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Mike Alaimo

Partner & Talent Services Leader

The Top 6 Mistakes for Hiring Analytics Talent

Traditional approaches no longer work in today’s hyper-competitive data and analytics hiring climate. Avoid making these common analytics recruiting missteps – otherwise, you risk losing time, money and your team’s morale.

  1. The wrong person attempts to lead the search
    When it comes to filling key analytics or data scientist roles, working with a generalist recruiter is the most common error we see. Internal talent acquisition specialists spend their time juggling numerous open jobs and mounds of resumes, all the while coordinating interviews, offers and negotiations. General staffing agencies’ knowledge of analytics is limited to a few buzz words. Even specialized analytics recruiters don’t go deep enough – because without hands-on analytics experience, they can’t ask the right questions to comprehensively plan for the role or fully vet candidates (see #4).

    So, where to turn? Seek out a recruiting partner with vast experience in your specific role. We’ve seen data and analytics roles remain unfilled (or worse: filled with the wrong hire), because generalist recruiters and even tech specialists can’t nail the right fit.

  2. Rushing the planning process
    Don’t signal that your company isn’t in tune with the technologies, responsibilities and expectations for your position by using an outdated or inaccurate job description. As tempting as it is to get started quickly, if your job description looks like a standard shrink-wrapped product, you won’t differentiate and neither will your candidates.  A job description that’s misaligned with the market and lacks sufficient detail on qualifications will attract the wrong candidate, especially if you haven’t taken the time to distinguish between average and top-tier characteristics. If you don’t have set criteria for rating your candidates, your team won’t be in sync, leading to subjective feedback and poor hires.

  3. Hoping that top talent will find you
    A “post and pray” mentality is wishful thinking. Don’t wait for candidates to respond to your posted job – top analytics pros have too many other employment opportunities vying for their attention. If you’re not playing offense and networking in person and online, you’re missing prime opportunities to engage. Seek out events that appeal to data and analytics professionals – you’ll meet top notch people who aren’t actively looking, but may be receptive to your role or know someone else who might be.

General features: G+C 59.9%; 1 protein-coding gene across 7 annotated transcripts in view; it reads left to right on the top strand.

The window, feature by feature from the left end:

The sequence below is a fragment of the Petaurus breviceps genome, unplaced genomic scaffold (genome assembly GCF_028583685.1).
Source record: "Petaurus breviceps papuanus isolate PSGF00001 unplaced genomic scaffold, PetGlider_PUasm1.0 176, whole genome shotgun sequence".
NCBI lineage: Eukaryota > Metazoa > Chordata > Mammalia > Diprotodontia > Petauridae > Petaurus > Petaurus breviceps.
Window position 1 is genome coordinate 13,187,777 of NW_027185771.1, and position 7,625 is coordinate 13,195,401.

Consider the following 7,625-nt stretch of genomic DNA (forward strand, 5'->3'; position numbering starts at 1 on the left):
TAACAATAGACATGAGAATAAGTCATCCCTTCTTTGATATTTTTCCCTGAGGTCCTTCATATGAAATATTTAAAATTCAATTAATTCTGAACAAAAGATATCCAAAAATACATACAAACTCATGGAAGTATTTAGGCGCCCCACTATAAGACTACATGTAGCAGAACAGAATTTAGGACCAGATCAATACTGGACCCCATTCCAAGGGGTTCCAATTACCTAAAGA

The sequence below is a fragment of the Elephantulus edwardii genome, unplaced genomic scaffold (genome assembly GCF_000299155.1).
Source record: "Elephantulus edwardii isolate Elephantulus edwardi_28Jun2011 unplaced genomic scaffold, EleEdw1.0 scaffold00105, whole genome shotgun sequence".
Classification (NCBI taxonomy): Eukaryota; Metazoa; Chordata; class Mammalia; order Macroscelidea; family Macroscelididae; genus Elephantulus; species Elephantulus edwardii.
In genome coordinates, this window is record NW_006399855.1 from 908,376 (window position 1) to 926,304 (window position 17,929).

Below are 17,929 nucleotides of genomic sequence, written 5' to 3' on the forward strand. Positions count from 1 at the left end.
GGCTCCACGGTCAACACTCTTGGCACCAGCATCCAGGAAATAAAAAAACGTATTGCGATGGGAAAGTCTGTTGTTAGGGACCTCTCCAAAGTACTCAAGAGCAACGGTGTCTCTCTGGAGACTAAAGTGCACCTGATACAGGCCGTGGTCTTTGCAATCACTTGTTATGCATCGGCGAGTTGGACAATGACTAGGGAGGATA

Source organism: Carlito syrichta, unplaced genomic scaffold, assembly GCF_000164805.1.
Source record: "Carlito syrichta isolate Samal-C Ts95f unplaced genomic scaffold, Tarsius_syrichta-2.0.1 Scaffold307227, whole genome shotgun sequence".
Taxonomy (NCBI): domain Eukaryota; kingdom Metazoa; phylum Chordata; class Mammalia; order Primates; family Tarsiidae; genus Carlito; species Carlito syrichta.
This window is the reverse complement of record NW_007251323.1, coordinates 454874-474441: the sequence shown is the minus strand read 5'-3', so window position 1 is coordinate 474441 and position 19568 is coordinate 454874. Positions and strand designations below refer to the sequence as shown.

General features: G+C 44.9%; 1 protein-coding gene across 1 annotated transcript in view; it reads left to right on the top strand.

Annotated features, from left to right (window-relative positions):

Corporate talent acquisition specialists and general tech recruiters generally don’t know where to find passive analytics talent; instead, they source candidates reactively. If your sourcing plan relies on incoming applicant flow and job board searches, you’ll miss some of the best data and analytics professionals out there.

  4. Not properly vetting competencies and skills
    Accepting a candidate’s answers at face value is another major mistake that happens too frequently. Why? Because general recruiters, staffing agencies, and even specialized analytics recruiters aren’t technical enough or lack the training to dive deeply into analytics topics in context. They may not know what questions to ask or how to ask them (i.e., using open-ended scenarios) to reveal a candidate’s technical proficiency or decision-making process. First-level responses are precisely when to peel back the layers of the onion, rather than accepting superficial answers.

    If you use take-home assessments as another level of vetting, here’s another common mistake: assessments that are too long, misaligned with a role, difficult to interpret, or over or under weighted in value. Take-home assessments are a best practice, but without a trained team and an objective evaluation process, you risk making the wrong hire.

  5. Over or underpaying for analytics talent
    Companies often think they need a data scientist when they actually need a data analyst. That mistake can cost you thousands of dollars per hire – and send a newly-hired data scientist for the door once they learn AI/ML projects aren’t core to their role. Conversely, paying lower salaries than the market commands – say, in the bottom quartile – means you’ll attract and land bottom-tier candidates only.

  6. Taking too long to make a decision
    Being indecisive is a sure-fire way to fumble your hire. This happens when too many team members are involved in the interviewing process, or when too many separate steps are added to your process. In truth, you don’t have months to conduct an interview process – in some cases, you’ve got weeks or just days to make an offer on a top candidate, otherwise you’ll lose your top hire to another company who acted faster.

    The data analytics talent market is white hot. Seasoned analytics professionals will quickly pick up on whether you understand the analytics talent market, their competencies and skills, and your clarity and vision for the role. Be informed and strategic at the start of your hiring process. That way, you’ll be able to act with speed and accuracy at the end.

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